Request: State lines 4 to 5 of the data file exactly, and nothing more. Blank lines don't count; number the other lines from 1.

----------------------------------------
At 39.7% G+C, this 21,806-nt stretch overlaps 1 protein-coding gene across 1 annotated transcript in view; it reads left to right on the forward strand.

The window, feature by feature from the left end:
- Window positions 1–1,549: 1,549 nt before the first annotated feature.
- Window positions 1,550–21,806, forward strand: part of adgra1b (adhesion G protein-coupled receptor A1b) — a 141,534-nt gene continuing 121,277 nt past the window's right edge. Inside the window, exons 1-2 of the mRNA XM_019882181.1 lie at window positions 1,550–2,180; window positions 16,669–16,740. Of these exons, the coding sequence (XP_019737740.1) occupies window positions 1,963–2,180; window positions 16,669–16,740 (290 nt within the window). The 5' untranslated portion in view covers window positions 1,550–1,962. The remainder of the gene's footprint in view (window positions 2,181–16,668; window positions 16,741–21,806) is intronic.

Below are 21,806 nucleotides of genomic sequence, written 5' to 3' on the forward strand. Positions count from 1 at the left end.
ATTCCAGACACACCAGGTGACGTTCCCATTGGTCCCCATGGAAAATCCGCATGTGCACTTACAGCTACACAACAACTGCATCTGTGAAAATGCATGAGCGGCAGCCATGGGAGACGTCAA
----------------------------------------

- Window positions 1,550–21,806, forward strand: part of adgra1b (adhesion G protein-coupled receptor A1b) — a 141,534-nt gene continuing 121,277 nt past the window's right edge. Inside the window, exons 1-2 of the mRNA XM_019882181.1 lie at window positions 1,550–2,180; window positions 16,669–16,740. Of these exons, the coding sequence (XP_019737740.1) occupies window positions 1,963–2,180; window positions 16,669–16,740 (290 nt within the window). The 5' untranslated portion in view covers window positions 1,550–1,962. The remainder of the gene's footprint in view (window positions 2,181–16,668; window positions 16,741–21,806) is intronic.

Below are 21,806 nucleotides of genomic sequence, written 5' to 3' on the forward strand. Positions count from 1 at the left end.